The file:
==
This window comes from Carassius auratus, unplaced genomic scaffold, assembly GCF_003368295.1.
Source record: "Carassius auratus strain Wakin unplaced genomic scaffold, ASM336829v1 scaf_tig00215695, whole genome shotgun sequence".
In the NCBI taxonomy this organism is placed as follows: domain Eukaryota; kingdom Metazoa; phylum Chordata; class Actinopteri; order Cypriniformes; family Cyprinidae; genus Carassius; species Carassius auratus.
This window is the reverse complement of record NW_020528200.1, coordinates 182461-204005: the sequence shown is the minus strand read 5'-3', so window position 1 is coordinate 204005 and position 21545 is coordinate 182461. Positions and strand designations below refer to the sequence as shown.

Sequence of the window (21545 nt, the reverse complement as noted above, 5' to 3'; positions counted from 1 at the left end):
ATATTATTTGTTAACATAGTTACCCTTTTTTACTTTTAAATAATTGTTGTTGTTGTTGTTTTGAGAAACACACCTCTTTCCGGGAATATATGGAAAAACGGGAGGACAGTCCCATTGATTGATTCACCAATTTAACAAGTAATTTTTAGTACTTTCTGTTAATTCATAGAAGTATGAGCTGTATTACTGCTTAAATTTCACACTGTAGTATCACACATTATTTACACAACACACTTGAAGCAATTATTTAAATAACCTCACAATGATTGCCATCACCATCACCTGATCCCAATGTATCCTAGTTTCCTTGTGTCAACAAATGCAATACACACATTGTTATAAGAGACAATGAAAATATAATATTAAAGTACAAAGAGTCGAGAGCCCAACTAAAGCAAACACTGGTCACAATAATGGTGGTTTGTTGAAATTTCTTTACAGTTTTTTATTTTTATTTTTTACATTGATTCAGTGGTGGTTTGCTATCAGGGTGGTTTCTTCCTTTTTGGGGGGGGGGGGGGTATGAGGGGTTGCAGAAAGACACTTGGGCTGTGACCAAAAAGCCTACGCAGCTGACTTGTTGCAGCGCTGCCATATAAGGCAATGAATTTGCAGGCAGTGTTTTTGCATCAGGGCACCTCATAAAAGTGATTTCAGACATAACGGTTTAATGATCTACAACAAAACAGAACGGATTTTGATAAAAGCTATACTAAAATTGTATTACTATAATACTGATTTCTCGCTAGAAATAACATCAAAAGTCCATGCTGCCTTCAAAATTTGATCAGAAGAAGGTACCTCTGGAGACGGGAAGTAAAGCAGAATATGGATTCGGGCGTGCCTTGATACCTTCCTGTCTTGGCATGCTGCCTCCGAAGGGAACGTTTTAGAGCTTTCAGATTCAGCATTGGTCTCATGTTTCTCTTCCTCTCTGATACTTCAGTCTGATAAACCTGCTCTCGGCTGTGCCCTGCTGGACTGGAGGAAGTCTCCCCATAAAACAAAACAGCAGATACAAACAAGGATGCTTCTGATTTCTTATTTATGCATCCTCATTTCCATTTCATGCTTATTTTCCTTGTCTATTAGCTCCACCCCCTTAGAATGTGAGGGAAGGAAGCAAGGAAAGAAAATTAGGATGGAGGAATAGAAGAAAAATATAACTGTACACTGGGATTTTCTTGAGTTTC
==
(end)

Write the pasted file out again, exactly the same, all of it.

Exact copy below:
This window comes from Carassius auratus, unplaced genomic scaffold, assembly GCF_003368295.1.
Source record: "Carassius auratus strain Wakin unplaced genomic scaffold, ASM336829v1 scaf_tig00215695, whole genome shotgun sequence".
In the NCBI taxonomy this organism is placed as follows: domain Eukaryota; kingdom Metazoa; phylum Chordata; class Actinopteri; order Cypriniformes; family Cyprinidae; genus Carassius; species Carassius auratus.
This window is the reverse complement of record NW_020528200.1, coordinates 182461-204005: the sequence shown is the minus strand read 5'-3', so window position 1 is coordinate 204005 and position 21545 is coordinate 182461. Positions and strand designations below refer to the sequence as shown.

Sequence of the window (21545 nt, the reverse complement as noted above, 5' to 3'; positions counted from 1 at the left end):
ATATTATTTGTTAACATAGTTACCCTTTTTTACTTTTAAATAATTGTTGTTGTTGTTGTTTTGAGAAACACACCTCTTTCCGGGAATATATGGAAAAACGGGAGGACAGTCCCATTGATTGATTCACCAATTTAACAAGTAATTTTTAGTACTTTCTGTTAATTCATAGAAGTATGAGCTGTATTACTGCTTAAATTTCACACTGTAGTATCACACATTATTTACACAACACACTTGAAGCAATTATTTAAATAACCTCACAATGATTGCCATCACCATCACCTGATCCCAATGTATCCTAGTTTCCTTGTGTCAACAAATGCAATACACACATTGTTATAAGAGACAATGAAAATATAATATTAAAGTACAAAGAGTCGAGAGCCCAACTAAAGCAAACACTGGTCACAATAATGGTGGTTTGTTGAAATTTCTTTACAGTTTTTTATTTTTATTTTTTACATTGATTCAGTGGTGGTTTGCTATCAGGGTGGTTTCTTCCTTTTTGGGGGGGGGGGGGGTATGAGGGGTTGCAGAAAGACACTTGGGCTGTGACCAAAAAGCCTACGCAGCTGACTTGTTGCAGCGCTGCCATATAAGGCAATGAATTTGCAGGCAGTGTTTTTGCATCAGGGCACCTCATAAAAGTGATTTCAGACATAACGGTTTAATGATCTACAACAAAACAGAACGGATTTTGATAAAAGCTATACTAAAATTGTATTACTATAATACTGATTTCTCGCTAGAAATAACATCAAAAGTCCATGCTGCCTTCAAAATTTGATCAGAAGAAGGTACCTCTGGAGACGGGAAGTAAAGCAGAATATGGATTCGGGCGTGCCTTGATACCTTCCTGTCTTGGCATGCTGCCTCCGAAGGGAACGTTTTAGAGCTTTCAGATTCAGCATTGGTCTCATGTTTCTCTTCCTCTCTGATACTTCAGTCTGATAAACCTGCTCTCGGCTGTGCCCTGCTGGACTGGAGGAAGTCTCCCCATAAAACAAAACAGCAGATACAAACAAGGATGCTTCTGATTTCTTATTTATGCATCCTCATTTCCATTTCATGCTTATTTTCCTTGTCTATTAGCTCCACCCCCTTAGAATGTGAGGGAAGGAAGCAAGGAAAGAAAATTAGGATGGAGGAATAGAAGAAAAATATAACTGTACACTGGGATTTTCTTGAGTTTC